Andy Wilman is the Executive Producer of The Grand Tour on Amazon Prime, having set up the show’s production company, W. Chump & Sons, with hosts, Jeremy Clarkson, Richard Hammond and James May, in 2015.”
Andy played an integral part in creating the Top Gear phenomenon, devising, with Clarkson, the show’s one-hour, studio-based format which became familiar to the show’s hundreds of millions of fans. Andy ran all twenty-two series of the relaunched Top Gear between 2002 and 2015, during which period the show became the world’s most widely watched factual TV programme, seen in 212 territories around the world.”
Before helping revitalise Top Gear, Andy presented segments on the old version of the show, until he was fired for being useless. More successfully, he was also a print journalist and produced other TV series with Jeremy, including Motorworld, Meet the Neighbours and critically acclaimed military documentaries.
How does the new series improve on the first?
“It is an improvement on series 1 mainly because we’re not moving a tent around. Moving the tent around was an experiment where we went to different countries with it. We all said we’d try new things in series 1 and if they didn’t work, they didn’t work but that was the one that gave us the least return. The plan was that we’d go to a country, host the show from that country and show, sort of, little films about the motoring culture in that country and we never got time to do that. We’d just put the tent somewhere, Finland, Holland, Germany, whatever and ended up talking to 350 people from that country with a view out of the window of that country, and it never resonated. People always remember a show from the films, so we might be in Holland with our tent from show five, and people go, yes that’s the Morocco show, because of the film, the actual film was taking place in Morocco.”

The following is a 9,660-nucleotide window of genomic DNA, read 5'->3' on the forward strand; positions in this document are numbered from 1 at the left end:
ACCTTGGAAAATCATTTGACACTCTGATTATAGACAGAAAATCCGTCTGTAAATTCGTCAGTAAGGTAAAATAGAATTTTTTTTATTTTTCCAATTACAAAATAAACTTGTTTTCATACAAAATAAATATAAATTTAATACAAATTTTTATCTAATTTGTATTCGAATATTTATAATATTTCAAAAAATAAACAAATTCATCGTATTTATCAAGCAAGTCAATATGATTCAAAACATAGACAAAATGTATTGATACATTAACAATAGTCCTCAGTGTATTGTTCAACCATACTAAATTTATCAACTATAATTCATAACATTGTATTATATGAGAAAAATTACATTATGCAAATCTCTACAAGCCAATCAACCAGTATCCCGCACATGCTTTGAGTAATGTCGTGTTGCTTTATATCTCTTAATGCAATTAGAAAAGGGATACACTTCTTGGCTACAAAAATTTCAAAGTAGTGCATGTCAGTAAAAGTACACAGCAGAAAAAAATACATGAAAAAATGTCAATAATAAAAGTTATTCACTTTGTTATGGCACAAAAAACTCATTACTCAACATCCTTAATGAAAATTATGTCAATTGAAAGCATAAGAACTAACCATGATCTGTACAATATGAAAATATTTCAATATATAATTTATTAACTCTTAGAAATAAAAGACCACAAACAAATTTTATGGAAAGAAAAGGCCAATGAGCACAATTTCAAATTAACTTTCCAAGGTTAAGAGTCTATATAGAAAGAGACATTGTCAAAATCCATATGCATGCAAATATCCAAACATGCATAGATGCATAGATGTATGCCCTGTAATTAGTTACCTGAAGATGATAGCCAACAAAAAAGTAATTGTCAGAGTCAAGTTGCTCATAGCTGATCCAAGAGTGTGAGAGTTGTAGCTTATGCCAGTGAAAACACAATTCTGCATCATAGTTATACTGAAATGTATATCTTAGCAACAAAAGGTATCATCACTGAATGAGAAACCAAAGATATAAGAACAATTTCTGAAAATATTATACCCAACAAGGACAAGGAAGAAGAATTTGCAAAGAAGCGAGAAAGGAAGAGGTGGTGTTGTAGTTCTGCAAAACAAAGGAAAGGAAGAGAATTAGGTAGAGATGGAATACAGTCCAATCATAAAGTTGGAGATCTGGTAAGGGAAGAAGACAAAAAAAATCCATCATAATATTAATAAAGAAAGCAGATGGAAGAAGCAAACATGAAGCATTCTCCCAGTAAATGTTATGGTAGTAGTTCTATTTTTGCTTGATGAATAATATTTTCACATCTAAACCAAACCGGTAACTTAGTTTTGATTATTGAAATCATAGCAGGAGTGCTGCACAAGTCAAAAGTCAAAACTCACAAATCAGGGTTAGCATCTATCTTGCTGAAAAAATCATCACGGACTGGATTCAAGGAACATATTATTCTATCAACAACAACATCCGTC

Did you know yourself some things weren’t working or did it come from viewer feedback?
“No, we did know ourselves, after a few shows you go, is that really giving us what we want? When you start cutting a few shows, you think, right, there we were in Holland, there we were in Germany, is it really giving us any kind of on-screen value? So I don’t think any viewer said they disliked the idea of us going round the world with a tent, but what they would say is, celebrity brain crash is a bit rubbish and we’d be thinking, ‘no, you’re not wrong there’, so we’ll need to fix that, but we knew it ourselves.”
So you got the tent and moved back in the Cotswolds, why there?
“It’s two minutes from Clarkson’s bloody house! It’s actually a fair few things: if you want guests, you don’t want to be too far from London because if you’ve got American guests coming in, that’s where they’re coming from. There is a track ready-made nearby where we can do stuff, there is the audience, it’s just, kind of, central. We’ve got a great view out of the window, because we are in the rolling Cotswold hills. It’s still important we have a good one [view out the tent]. So, all those things, all those boxes get ticked.”
Has it improved the studio element?
“I think it’s better because we’re not dealing with stuff like how we get to where we go to, is that view right etc. and then being compelled to include the country where we are, whether you like it or not, whether you need to or not, things like that. We’ve got a sharper, more focused show and the business in the tent will be better as a result.”
Take us through some of your favourite films this year…
“Well, morbidly, Richard’s crash in Switzerland is a highlight. I mean thank God he’s well, but you’ve got guys who are essentially TV stars, actually putting it out there, dishing it, you know. No, nobody enjoyed it, nobody wanted it, but it certainly is an indication that everyone gives it their all in the show and if we are here making television, it is a very impactful piece of television. It’s a very geventood film up to that, because you’ve got a Lamborghini Aventador, Honda NSX and that Rimac Concept One. Those supercar road trips really hit the spot with a good broad audience, they are petrol heads, so I enjoyed that one.”
“Then we did a race from New York to Niagara Falls and that came out brilliantly. Richard is disabled completely because of the crash, so the comedy value there comes from the fact that James is the least empathetic carer you could imagine. James May will not run an old people’s home, or I don’t want to be in the one he runs, that’s for sure. And then, it’s like a gift for Richard, because he’s a fantastic comedian of self-deprecation, you know. He knows exactly that his job is to wind James up and be an annoyance and he does that beautifully, it’s just a gift. It’s a very funny and a very exciting film.”